May 2008
Volume 8, Issue 6
Free
Vision Sciences Society Annual Meeting Abstract  |   May 2008
Surface-based, unpaired feature representations mediate detection of change to feature pairings
Author Affiliations
  • Jun Saiki
    Graduate School of Human and Environmental Studies, Kyoto University, Kyoto, Japan
  • Alex O. Holcombe
    School of Psychology, University of Sydney, Sydney, Australia
Journal of Vision May 2008, Vol.8, 1093. doi:10.1167/8.6.1093
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      Jun Saiki, Alex O. Holcombe; Surface-based, unpaired feature representations mediate detection of change to feature pairings. Journal of Vision 2008;8(6):1093. doi: 10.1167/8.6.1093.

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Abstract

In a transparent motion display, with multiple motions and colors presented in the same region, if a new color appears, noticing this change is easy. However, when the color-motion pairing of all the dots is reversed, but no new colors are introduced, we find that detection of the change is difficult. Our results suggest that color-motion pairings are not readily available to change detection.

Transparent motion was created with a field of dots. Half moved leftward, half moved rightward, half were red, and half were green. We manipulated the consistency of color and motion pairing— the proportion of red (green) dots moving in a particular direction. In the 0% consistency condition, half of the red dots moved left and half moved right, and the same for the green dots. Here, swapping the colors of all dots does not change which colors each surface has. In the 100% consistency condition, all dots moving in one direction are red before the swap and green after the swap, such that each surface's color changes completely. To avoid tracking of individual dots, a concurrent secondary task at fixation was included. Observers had great difficulty in detecting a color swap in the zero consistency condition (d'=1.2), and performance improved dramatically as the consistency increased (d'=3.0-for 100% consistency), suggesting that a color swap could be detected only when a surface's color changed. This effect of consistency was observed even when all dots had the same direction (which was perceived as a single surface). But with stationary dots, performance was perfect, suggesting that the impairment was specific to tracking of moving dots. Taken together, these results show that humans are remarkably blind to changes in local color-motion binding, unless these changes lead to a change in the features that belong to a surface.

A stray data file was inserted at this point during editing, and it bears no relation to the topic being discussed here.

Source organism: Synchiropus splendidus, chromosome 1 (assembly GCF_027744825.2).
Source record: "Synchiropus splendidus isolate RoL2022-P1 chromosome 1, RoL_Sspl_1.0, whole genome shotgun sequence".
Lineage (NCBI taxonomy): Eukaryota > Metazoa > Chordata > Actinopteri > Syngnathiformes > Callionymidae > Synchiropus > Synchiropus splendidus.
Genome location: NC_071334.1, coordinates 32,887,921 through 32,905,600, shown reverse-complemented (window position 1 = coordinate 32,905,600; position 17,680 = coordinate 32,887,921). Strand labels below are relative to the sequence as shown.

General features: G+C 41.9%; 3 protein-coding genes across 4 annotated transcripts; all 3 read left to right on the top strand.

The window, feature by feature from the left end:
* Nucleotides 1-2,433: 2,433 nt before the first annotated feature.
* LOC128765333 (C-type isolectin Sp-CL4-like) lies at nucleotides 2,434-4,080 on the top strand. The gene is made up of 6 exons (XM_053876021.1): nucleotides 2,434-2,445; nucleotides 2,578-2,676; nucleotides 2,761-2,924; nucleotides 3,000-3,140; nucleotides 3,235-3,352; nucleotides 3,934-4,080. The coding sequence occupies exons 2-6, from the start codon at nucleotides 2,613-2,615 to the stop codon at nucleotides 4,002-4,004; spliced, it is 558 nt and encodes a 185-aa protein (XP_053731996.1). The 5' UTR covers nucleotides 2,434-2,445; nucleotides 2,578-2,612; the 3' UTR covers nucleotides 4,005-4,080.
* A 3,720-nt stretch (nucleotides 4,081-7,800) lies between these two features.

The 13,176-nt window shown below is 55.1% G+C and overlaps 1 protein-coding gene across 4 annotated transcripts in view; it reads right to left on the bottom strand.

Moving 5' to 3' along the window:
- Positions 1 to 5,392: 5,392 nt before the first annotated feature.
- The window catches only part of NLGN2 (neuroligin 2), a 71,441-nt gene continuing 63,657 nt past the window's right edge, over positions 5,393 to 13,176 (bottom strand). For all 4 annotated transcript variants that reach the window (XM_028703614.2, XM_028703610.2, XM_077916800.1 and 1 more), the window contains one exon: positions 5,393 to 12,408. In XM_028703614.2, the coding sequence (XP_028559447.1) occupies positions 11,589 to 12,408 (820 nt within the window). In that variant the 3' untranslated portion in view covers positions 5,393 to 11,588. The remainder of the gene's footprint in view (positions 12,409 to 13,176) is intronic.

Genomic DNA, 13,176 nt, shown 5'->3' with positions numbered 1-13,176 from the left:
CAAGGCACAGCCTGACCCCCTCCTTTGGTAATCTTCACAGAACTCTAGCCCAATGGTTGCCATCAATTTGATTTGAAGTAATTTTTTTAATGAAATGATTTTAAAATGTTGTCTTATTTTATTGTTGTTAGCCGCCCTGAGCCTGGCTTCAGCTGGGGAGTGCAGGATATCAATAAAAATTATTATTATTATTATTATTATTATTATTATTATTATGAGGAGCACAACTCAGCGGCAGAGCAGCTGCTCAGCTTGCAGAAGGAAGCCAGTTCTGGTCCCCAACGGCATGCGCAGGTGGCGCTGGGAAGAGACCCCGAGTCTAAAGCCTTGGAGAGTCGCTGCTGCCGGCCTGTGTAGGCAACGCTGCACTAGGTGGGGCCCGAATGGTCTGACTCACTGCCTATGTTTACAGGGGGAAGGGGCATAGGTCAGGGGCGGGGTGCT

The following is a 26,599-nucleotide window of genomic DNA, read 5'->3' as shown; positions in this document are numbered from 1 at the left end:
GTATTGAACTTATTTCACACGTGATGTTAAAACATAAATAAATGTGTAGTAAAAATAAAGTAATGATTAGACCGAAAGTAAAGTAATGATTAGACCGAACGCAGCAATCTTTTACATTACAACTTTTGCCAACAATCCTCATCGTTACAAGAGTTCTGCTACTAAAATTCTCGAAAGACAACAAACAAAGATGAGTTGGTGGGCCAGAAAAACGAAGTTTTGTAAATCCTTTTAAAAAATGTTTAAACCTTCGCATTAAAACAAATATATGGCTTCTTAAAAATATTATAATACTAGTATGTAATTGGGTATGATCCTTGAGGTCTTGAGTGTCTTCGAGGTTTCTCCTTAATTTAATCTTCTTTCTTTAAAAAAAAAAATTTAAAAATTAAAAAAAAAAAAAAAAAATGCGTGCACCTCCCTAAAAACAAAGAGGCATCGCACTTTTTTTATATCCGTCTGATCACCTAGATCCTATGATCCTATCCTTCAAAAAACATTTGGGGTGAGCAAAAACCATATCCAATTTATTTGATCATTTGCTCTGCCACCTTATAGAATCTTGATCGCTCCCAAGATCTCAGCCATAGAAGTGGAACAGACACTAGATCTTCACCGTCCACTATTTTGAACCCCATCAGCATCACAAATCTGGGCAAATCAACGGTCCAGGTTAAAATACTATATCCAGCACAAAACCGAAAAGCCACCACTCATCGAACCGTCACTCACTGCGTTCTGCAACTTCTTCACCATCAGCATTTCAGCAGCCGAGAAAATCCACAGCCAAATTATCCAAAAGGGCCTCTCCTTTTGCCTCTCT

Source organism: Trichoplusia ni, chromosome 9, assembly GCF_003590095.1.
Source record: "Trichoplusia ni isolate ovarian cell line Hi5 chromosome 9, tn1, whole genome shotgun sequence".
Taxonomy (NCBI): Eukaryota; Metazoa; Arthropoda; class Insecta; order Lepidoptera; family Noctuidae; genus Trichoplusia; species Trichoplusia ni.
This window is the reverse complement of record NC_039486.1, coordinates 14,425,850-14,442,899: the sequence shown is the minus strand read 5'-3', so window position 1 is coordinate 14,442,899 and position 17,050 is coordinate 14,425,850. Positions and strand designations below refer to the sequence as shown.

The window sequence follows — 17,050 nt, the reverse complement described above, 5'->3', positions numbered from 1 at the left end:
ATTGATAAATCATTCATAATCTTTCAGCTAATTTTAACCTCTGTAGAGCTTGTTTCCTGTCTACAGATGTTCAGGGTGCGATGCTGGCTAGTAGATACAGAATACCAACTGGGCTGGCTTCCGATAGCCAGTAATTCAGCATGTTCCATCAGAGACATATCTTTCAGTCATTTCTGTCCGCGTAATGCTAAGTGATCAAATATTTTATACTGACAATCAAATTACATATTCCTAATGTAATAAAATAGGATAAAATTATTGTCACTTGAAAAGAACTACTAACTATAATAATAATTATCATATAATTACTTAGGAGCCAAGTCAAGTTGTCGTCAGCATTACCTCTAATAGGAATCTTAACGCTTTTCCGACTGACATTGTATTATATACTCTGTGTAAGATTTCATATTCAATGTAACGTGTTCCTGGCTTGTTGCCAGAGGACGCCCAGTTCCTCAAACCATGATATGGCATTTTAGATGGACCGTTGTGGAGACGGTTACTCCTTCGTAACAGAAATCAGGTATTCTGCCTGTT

Saiki, J. Holcombe, A. O. (2008). Surface-based, unpaired feature representations mediate detection of change to feature pairings [Abstract]. Journal of Vision, 8(6):1093, 1093a, http://journalofvision.org/8/6/1093/, doi:10.1167/8.6.1093. [CrossRef]
Footnotes
 Support from Global COE (D07 to Kyoto Univ.) and Grant-in-Aid for scientific research (C) (#19500226) from JSPS to JS, and an Australian Research Council DP to AOH.
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